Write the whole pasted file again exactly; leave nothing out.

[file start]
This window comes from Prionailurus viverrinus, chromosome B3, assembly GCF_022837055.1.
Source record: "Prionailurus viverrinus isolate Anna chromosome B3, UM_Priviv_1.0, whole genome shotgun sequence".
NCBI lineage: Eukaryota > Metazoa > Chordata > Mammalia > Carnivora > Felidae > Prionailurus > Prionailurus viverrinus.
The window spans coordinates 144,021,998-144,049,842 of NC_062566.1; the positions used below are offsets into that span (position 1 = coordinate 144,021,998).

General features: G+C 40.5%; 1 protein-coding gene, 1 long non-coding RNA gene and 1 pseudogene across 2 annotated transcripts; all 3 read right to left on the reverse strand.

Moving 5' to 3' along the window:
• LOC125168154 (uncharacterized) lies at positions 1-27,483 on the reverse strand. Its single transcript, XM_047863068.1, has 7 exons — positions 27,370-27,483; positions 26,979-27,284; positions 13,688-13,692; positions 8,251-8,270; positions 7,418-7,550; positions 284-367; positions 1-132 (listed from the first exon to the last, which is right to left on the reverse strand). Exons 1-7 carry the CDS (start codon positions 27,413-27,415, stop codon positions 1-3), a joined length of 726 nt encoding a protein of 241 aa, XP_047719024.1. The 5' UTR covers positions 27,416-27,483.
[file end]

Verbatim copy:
This window comes from Prionailurus viverrinus, chromosome B3, assembly GCF_022837055.1.
Source record: "Prionailurus viverrinus isolate Anna chromosome B3, UM_Priviv_1.0, whole genome shotgun sequence".
NCBI lineage: Eukaryota > Metazoa > Chordata > Mammalia > Carnivora > Felidae > Prionailurus > Prionailurus viverrinus.
The window spans coordinates 144,021,998-144,049,842 of NC_062566.1; the positions used below are offsets into that span (position 1 = coordinate 144,021,998).

General features: G+C 40.5%; 1 protein-coding gene, 1 long non-coding RNA gene and 1 pseudogene across 2 annotated transcripts; all 3 read right to left on the reverse strand.

Moving 5' to 3' along the window:
• LOC125168154 (uncharacterized) lies at positions 1-27,483 on the reverse strand. Its single transcript, XM_047863068.1, has 7 exons — positions 27,370-27,483; positions 26,979-27,284; positions 13,688-13,692; positions 8,251-8,270; positions 7,418-7,550; positions 284-367; positions 1-132 (listed from the first exon to the last, which is right to left on the reverse strand). Exons 1-7 carry the CDS (start codon positions 27,413-27,415, stop codon positions 1-3), a joined length of 726 nt encoding a protein of 241 aa, XP_047719024.1. The 5' UTR covers positions 27,416-27,483.